Peck has contributed and been responsible for a number of successful programs during her time with the city, including the Home Buyer Program, which helped families who could afford to make a monthly mortgage payment, but were unable to come up with the money required for a down-payment in order to become home-owners. Through the program, the city offered a five-year, forgivable loan of up to $3,000 to cover a down-payment on a home, which enabled the purchase a home in lieu of renting.
Via discussions with local manufacturers, workforce shortcomings were identified and the Highland Leadership Academy was developed through a partnership between the city and the Highland Chamber of Commerce, backed by SIUE, the international research, development and innovation hub IMEC and the Illinois Manufacturing Excellence Center. The academy is now in its third year, with 20 participating students. During the program, high school students strengthen their soft skills, such as communication, professionalism, networking, problem solving, critical thinking, work-ethic and etiquette to prepare them to enter the workforce. The program also helps with writing resumes and practicing interviewing with local business professionals.
The success of the first leadership academy led Peck to develop the Adult Leadership Academy, which recently completed its inaugural session with 12 students. This training helps individuals develop professional skills similar to those taught in the high school version, but includes a module on financial management. One of Peck’s interns, Sean Maher, said Peck’s passion can be seen through these programs.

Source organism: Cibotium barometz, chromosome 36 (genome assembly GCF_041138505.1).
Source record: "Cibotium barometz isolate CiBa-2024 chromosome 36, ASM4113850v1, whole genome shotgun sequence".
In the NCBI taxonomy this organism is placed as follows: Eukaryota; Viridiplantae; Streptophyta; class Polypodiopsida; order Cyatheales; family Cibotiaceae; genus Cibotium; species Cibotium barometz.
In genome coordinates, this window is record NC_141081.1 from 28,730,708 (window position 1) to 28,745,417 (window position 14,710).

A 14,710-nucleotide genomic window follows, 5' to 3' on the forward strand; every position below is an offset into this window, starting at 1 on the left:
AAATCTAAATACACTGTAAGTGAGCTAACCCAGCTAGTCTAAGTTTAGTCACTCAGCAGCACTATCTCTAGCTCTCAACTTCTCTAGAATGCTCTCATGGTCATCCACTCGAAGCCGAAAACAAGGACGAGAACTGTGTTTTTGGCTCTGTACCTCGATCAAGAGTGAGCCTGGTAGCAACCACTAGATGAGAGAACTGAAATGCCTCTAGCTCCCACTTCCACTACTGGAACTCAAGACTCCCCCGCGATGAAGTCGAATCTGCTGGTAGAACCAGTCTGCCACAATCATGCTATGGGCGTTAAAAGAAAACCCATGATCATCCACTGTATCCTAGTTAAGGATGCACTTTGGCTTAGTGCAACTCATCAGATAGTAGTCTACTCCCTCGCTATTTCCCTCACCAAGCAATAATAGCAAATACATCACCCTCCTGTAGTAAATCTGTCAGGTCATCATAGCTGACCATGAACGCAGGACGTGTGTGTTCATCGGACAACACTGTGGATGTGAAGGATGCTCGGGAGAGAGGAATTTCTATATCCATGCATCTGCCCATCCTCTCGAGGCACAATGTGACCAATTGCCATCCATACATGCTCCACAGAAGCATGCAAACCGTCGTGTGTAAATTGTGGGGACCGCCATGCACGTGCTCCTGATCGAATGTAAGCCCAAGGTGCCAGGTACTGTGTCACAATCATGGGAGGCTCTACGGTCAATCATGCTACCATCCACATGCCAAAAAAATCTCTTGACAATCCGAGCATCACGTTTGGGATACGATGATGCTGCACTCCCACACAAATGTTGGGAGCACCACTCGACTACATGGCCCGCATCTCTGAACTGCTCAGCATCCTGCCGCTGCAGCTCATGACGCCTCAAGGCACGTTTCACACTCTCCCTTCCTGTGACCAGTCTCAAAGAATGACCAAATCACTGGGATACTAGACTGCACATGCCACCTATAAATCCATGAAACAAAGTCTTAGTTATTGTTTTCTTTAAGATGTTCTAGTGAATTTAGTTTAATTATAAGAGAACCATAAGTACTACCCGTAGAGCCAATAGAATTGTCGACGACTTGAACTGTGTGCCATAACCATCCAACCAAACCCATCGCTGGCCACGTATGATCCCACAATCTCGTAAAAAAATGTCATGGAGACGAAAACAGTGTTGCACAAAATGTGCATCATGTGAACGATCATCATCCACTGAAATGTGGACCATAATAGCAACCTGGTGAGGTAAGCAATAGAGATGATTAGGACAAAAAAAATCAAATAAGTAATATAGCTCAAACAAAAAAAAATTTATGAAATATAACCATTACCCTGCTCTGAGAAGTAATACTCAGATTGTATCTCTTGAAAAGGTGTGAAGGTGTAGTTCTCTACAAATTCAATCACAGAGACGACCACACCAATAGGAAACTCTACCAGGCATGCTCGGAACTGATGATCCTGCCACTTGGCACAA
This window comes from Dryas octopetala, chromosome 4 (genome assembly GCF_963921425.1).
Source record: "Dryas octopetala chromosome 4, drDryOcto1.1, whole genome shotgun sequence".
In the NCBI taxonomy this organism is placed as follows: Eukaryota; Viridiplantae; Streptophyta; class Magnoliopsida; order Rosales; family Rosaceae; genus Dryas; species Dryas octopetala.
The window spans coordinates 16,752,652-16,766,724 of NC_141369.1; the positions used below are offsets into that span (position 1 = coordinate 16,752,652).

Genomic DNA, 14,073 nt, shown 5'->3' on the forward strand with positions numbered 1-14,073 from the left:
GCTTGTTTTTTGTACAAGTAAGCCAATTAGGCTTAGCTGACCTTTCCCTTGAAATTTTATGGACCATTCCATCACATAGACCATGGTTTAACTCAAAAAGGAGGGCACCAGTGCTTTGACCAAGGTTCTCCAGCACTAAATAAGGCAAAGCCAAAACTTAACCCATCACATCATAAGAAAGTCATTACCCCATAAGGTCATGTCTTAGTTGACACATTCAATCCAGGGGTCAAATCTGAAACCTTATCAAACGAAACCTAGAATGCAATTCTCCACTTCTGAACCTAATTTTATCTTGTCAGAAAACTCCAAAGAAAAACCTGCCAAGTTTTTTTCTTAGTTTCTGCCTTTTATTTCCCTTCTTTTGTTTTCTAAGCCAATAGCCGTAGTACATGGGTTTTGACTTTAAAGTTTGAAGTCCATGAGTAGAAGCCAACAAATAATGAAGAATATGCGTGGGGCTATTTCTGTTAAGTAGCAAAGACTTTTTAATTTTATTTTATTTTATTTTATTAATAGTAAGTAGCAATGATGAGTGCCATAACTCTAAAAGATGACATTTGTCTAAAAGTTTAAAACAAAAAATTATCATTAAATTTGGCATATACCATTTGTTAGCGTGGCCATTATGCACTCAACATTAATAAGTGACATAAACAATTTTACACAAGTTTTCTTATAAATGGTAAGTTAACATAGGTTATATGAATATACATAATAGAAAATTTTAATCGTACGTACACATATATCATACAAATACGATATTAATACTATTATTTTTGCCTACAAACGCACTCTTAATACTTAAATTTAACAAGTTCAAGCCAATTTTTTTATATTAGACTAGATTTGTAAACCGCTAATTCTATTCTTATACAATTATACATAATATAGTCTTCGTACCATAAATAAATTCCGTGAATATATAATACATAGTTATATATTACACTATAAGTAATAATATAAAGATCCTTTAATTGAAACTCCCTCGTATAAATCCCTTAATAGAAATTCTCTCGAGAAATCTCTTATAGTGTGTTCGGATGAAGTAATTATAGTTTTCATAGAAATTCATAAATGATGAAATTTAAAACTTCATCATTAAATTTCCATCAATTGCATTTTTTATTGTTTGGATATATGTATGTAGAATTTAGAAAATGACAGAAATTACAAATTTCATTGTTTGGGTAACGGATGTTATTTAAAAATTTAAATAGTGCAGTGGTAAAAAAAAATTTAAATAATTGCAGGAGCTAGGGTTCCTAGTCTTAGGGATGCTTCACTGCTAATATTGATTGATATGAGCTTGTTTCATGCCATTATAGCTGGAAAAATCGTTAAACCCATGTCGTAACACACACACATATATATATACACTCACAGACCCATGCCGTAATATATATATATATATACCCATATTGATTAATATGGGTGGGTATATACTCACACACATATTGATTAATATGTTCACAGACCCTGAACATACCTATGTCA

“When Lisa talks about this initiative, you feel a sense of urgency and importance as she feels these programs are addressing a national problem at the local level,” Maher said.
Peck was also instrumental in bringing the Junior Code Academy to Highland, an organization that teaches youth computer coding classes. In addition to helping develop a number of soft skills, during the 17-week program, students in two-person teams created games using basic coding skills and presented their games to a panel of judges in a competition format at the end of the program. Students can continue their coding education through additional programming sessions such as “Introduction to Python,” which is being taught in Highland this fall. Another Introduction to Coding program will be offered again beginning in February.
Other projects Peck also helped with include Highland being named a “Gigabit City,” the Gigabit Challenge, planning the 2015 Memorial Day Ceremony and dedication of Veterans Honor Parkway.
Peck is also a strong supporter of SIUE’s intern program for young professionals seeking their master’s in public administration. Peck has brought on four interns during her time with the city.
“Lisa provides numerous learning opportunities to make sure the interns are earning invaluable experience while working for the city,” Maher said.
Some of Peck’s coworkers said that, besides her genuine caring for people, one of her greatest strengths is her ability to partner with people and entities to bring fresh, creative, community-improvement ideas to fruition while benefiting all involved.
Outstanding achievement in her career, assistance to other women in their career advancement, outstanding guidance to youth and young career women, significant contribution to the IFBW Federation objectives, service in volunteer efforts in the community, leadership in church, local, state or national programs, and leadership effort to encourage women to enter politics.